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Workouts and Remediation of Student Housing Project Bonds
Tuesday, April 25, 2023

For more than three decades, universities and colleges have increasingly relied on off-balance sheet financing of student housing. Such financing structures allow universities to compete with other colleges in providing attractive new student housing, while not straining the institution’s credit. Off-balance sheet student housing projects can be financed by third-party student housing management companies, equity investment by third-party developers, taxable project-based bonds, and tax-exempt project-based bonds.

This GT Advisory focuses on projects financed with project-based bonds, both tax-exempt and taxable.

Ongoing financial pressures in the student housing sector

Projects financed with bonds can be broken into two categories, bonds rated by S&P, Moody’s, or another rating agency; and nonrated bonds, which tend to have lower levels of credit protection for bondholders.

The entire rated student housing sector was downgraded by S&P and Moody’s in early 2020 in the face of plummeting occupancy during the COVID-19 pandemic. Although the sector has generally rebounded, a number of rated projects remain downgraded because of continued pressures.

A recent S&P review of rated bonds in the student housing sector notes that “most privatized student housing projects [are] structured with limited capacity to build their financial resources through ongoing operations, usually reporting just above their covenanted debt service coverage every year. Therefore, when occupancy drops significantly, most projects have very little in reserve.”1

In the riskier, unrated side of the market, a number of well-publicized covenant defaults, draws on reserve funds, and a declaration of bankruptcy by a bond-financed project at University of Florida show the pressures on this market.

It is therefore timely for bondholders, bond trustees, and providers of credit enhancement to consider remedies and workout strategies in their student housing bond portfolio. This memorandum addresses strategies and approaches to student housing defaults, for bondholders and other creditors.

Covenant and structural features of a bond-financed student housing project

Student housing bond deals typically have a project finance structure, which means the bonds are secured solely by project revenues and assets, the bond debt is non‐recourse to the university, and the bond debt also is limited recourse to the borrowing entity. The source of payment is project revenue in the form of lease and sublease payments. The bond financing provides a full 100% of the project costs. The maturity of the bonds are limited to useful life of project, typically 30-40 years.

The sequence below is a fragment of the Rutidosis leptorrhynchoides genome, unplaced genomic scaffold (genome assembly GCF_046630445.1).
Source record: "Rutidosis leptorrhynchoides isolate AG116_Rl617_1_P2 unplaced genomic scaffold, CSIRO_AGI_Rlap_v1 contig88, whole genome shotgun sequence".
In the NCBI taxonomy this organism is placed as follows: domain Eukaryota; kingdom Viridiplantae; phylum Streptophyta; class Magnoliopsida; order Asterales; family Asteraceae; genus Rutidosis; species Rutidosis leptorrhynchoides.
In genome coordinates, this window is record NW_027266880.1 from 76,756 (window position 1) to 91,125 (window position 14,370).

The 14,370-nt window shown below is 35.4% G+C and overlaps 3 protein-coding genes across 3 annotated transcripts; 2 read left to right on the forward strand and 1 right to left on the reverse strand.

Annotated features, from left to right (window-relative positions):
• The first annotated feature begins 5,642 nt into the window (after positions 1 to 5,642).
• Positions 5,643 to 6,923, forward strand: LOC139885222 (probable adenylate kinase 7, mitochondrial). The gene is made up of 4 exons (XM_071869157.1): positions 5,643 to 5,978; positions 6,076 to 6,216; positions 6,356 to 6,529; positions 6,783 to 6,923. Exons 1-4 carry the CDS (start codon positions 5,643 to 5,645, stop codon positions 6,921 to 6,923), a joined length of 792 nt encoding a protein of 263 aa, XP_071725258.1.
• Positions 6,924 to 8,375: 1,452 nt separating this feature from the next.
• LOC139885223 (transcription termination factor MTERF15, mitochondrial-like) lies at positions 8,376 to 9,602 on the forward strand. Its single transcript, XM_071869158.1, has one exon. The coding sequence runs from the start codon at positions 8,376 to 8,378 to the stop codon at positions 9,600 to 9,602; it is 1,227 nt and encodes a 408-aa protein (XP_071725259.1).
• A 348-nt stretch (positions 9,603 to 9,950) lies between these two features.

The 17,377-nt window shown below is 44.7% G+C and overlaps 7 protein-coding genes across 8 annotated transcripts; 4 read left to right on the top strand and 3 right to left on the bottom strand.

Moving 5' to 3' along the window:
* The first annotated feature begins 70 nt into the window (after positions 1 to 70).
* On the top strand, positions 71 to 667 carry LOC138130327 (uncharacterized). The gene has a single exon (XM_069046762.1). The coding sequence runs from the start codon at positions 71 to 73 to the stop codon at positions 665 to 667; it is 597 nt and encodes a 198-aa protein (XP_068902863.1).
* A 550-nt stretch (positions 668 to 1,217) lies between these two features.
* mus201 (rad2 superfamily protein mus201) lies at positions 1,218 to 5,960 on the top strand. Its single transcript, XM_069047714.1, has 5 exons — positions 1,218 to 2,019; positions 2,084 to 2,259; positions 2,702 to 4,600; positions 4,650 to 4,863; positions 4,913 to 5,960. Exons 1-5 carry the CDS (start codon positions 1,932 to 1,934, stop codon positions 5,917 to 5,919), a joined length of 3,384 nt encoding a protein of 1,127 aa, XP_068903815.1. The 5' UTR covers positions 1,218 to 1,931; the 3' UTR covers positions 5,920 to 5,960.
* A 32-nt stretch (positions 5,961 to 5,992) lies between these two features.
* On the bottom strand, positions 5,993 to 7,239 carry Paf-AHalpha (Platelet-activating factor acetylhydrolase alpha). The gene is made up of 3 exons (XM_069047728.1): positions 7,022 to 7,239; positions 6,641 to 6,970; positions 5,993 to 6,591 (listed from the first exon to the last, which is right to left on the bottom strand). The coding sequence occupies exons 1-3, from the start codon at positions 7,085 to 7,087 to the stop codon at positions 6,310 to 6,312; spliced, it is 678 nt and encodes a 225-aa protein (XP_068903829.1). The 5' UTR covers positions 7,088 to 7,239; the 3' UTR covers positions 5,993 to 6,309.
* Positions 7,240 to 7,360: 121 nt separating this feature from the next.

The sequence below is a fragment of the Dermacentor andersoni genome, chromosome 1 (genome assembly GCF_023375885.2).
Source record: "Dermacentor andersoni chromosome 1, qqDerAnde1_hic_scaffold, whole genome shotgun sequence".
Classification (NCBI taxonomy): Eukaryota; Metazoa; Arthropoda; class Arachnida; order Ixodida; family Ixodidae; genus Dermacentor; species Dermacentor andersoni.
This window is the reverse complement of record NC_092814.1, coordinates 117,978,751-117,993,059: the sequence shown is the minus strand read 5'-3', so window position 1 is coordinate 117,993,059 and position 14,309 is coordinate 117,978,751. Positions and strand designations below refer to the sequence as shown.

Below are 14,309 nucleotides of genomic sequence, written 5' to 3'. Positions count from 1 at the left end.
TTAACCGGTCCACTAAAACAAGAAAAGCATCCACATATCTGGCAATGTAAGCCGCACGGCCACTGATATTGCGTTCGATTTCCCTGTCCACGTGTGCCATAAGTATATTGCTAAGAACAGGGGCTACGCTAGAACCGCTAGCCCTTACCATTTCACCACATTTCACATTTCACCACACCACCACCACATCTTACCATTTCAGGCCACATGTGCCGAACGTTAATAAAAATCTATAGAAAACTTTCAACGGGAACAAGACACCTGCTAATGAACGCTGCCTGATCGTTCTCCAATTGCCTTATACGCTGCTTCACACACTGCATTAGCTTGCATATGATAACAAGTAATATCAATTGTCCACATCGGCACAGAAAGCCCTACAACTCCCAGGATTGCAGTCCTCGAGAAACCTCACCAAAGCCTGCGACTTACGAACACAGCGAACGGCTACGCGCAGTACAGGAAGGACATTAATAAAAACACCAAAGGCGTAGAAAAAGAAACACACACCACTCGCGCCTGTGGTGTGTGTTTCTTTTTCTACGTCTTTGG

Ground lease-sublease

The university provides property via ground lease, and ownership reverts to university upon payment in full of the outstanding debt. Because the mortgage is on the leasehold granted to the developer-borrower, who is independent of the university, the project generally remains off-balance sheet. Having a ground lease allows the university to regulate and supervise the project, and to receive annual ground-lease payments, albeit at the bottom of the payment waterfall funded by tenant lease payments.

Typical financial terms and covenants

Financial covenants typically require the project to maintain a minimum 1.20 times debt service coverage ratio, with a fully funded debt service reserve fund consisting of one year of maximum annual debt service (MADS). Furthermore, capitalized interest is typically funded six months past the scheduled initial occupancy of the project. In most cases, a replacement reserve for capital improvements is established. Sometimes, there is an operating reserve fund. Through the use of a 501c3 entity as the borrower, the project can be exempt from federal, state, and local income tax. The project is generally exempt from ad valorem property taxes.

Relationship with university

A typical bond-financed student housing deal has most or all of the following obligations on the university: to include the project as part of its housing stock; to provide marketing assistance to the project; to withhold grades and transcripts in the event a student fails to pay rent; to provide additional support in the form of first-fill agreements and occupancy guaranties; and to agree not to overbuild, often via a market verification study before construction of new student housing, or an agreement not to compete. If the 501c3 borrower entity is a charitable foundation the university controls, rating agencies generally treat the university as having a moral obligation to the project, which is then off-balance sheet but “on credit,” in contrast to an independently controlled 501c3 borrower.